Dylan is an obvious influence on the band’s bluesy, classic rock–inflected sound, but the legendary musician is more than a distant patron saint. Wenner and Dylan have jammed together, and an acoustic guitar stowed in Wenner’s bedroom bears his autograph. (“Gus—don’t forget to tune it,” reads the Sharpie-etched scrawl.) Wenner, who attended concerts as a toddler and grew up with icons at his dinner table, is the first to admit he didn’t have an average childhood. “It’s forced me to be in a world of music constantly,” he says.
Like that of many high schoolers, Wenner’s hand is scribbled with blue ink notes to himself, but in his case they include a reminder to call back Lyor Cohen, chairman and CEO of Warner Music Group. “He’s a friend of my mom’s,” he says with a shrug. “He likes our music, I think.” Soon to matriculate at Brown University, Wenner interned last summer at his dad’s magazine. “We’ve never been covered in the magazine, and I don’t know really how we would be,” Wenner says. “I don’t think it’s a bridge we need to cross.”
The topic of nepotism clearly irks his bandmate Byrne, who shares his father’s piercing blue eyes. “If somebody’s not able to get past that layer of bulls—t that’s so unimportant, then it’s not worth my time anyway,” says the high school senior, who plans to study ethnomusicology at Bard College next year. “I generally keep my parents out of the things I’m doing. Though,” he admits, “there’s definitely stuff we’ve gotten because of Gus’s folks.” Such “stuff” includes gigs arranged by Ron Delsener, a famed talent booker. The band has also performed in the Hamptons (Uma Thurman was in the audience) and at the 48Straight festival in Sun Valley.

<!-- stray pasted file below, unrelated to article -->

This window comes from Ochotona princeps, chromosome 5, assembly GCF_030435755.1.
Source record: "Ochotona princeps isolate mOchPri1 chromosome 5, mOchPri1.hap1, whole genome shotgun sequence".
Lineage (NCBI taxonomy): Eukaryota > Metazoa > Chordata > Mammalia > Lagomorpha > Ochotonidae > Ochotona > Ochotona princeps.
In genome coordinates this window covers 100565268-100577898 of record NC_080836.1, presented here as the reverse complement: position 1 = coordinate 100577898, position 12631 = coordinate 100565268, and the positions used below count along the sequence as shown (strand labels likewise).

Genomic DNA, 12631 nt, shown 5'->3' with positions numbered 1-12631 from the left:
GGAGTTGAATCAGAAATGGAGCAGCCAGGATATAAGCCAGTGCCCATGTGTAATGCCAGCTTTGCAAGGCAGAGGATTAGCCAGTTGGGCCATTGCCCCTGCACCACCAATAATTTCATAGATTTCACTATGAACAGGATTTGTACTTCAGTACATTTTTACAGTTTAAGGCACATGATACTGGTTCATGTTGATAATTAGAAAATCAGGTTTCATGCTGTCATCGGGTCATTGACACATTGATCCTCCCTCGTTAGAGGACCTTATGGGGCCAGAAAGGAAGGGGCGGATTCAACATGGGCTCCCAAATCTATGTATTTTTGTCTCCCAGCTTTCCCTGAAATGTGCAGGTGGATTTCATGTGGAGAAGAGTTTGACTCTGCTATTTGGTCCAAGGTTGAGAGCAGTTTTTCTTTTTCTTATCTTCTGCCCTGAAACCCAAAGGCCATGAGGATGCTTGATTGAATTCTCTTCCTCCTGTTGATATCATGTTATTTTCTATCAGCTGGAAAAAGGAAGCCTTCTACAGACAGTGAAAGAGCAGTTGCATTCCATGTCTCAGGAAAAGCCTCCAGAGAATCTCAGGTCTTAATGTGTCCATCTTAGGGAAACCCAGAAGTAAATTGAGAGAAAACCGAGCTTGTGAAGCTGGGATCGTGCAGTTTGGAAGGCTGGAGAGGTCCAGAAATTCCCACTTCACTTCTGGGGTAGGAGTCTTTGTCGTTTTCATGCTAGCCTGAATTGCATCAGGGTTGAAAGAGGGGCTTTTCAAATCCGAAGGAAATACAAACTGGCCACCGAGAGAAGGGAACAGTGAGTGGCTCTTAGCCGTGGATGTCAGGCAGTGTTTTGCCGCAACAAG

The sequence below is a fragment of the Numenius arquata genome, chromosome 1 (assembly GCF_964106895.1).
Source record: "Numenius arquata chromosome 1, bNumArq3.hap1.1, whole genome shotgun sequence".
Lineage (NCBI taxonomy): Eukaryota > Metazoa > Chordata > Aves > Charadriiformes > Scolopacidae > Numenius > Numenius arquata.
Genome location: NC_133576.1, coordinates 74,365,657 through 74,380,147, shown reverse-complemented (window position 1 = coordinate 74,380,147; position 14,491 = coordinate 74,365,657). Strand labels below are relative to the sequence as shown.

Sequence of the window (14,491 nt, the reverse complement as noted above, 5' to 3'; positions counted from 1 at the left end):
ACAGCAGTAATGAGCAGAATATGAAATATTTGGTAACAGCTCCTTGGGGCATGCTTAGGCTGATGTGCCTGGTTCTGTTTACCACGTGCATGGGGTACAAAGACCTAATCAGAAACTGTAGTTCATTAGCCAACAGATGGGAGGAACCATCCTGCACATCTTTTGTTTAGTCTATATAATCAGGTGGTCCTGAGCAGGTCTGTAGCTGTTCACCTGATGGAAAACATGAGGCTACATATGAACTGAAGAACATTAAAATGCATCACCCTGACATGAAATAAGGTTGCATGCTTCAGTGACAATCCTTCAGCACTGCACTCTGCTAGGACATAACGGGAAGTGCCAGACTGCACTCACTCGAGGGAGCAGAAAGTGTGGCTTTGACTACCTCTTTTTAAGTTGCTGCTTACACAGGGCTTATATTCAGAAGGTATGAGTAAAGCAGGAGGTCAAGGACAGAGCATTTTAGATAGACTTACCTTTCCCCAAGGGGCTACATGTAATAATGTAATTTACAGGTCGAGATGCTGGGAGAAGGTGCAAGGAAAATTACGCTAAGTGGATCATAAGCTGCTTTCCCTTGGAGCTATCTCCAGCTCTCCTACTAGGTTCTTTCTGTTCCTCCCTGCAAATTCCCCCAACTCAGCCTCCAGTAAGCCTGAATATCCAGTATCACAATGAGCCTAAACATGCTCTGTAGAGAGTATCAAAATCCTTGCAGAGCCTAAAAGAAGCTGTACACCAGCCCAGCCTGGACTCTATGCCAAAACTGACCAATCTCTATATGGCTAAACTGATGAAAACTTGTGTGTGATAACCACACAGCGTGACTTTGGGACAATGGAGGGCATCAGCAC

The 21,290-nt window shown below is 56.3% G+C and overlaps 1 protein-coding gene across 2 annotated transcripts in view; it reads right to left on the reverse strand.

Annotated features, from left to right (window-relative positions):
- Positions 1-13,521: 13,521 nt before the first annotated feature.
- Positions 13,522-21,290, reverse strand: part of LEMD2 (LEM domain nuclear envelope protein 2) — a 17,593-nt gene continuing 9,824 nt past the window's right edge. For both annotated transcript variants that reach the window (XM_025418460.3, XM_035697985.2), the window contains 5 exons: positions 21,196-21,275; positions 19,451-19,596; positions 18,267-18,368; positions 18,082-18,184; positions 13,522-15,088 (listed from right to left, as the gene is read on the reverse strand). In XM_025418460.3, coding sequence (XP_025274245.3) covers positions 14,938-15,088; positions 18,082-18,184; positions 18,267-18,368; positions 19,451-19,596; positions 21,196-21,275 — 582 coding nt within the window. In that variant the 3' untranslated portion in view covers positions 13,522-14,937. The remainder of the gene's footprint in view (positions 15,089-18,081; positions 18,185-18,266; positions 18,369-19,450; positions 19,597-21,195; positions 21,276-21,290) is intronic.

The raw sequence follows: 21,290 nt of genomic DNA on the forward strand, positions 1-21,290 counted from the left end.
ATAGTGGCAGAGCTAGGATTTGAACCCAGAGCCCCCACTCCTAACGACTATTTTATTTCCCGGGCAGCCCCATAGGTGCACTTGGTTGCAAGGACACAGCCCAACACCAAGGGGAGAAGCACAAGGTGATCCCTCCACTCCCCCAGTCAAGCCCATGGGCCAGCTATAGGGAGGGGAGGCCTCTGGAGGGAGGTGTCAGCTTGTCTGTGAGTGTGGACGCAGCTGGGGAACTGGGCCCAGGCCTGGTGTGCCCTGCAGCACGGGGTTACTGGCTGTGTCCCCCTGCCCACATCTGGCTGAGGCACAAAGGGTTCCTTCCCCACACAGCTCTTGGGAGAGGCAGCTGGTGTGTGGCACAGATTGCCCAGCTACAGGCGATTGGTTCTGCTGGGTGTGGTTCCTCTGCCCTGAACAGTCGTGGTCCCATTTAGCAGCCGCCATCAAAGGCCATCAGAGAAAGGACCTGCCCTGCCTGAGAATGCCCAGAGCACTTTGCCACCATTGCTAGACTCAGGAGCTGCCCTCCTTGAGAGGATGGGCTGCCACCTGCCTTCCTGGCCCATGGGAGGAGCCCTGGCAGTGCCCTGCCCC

“I tell them all the time, your lineage may open a door or two for you, but once you get in the room, it doesn’t matter,” says Jeff Peretz, a guitar teacher who has taught both Wenner and Byrne. Over the past several years, Peretz, 40, has gained a reputation as the rock tutor to Manhattan’s next-generation elite, having also taught Michael J. Fox’s kids and Samantha and Mark Ronson. On his current client roster are Julianne Moore’s 10-year-old son, Cal Freundlich (his band’s name is Call Me 212), and Miles Robbins, the 16-year-old son of Susan Sarandon and Tim Robbins, who plays in the Tangents.
Sarandon, who tries to attend all of her son’s gigs, talks about the junior rock scene the way other moms talk about soccer leagues. “All the mothers are really close,” she says brightly, as she waves goodbye to friends after a Tangents performance at the Bowery Poetry Club. She manages to look glamorous even in her mom-ish ensemble of a button-down white shirt and jeans, a delicate pendant around her throat. “I think it’s a great outlet,” she adds.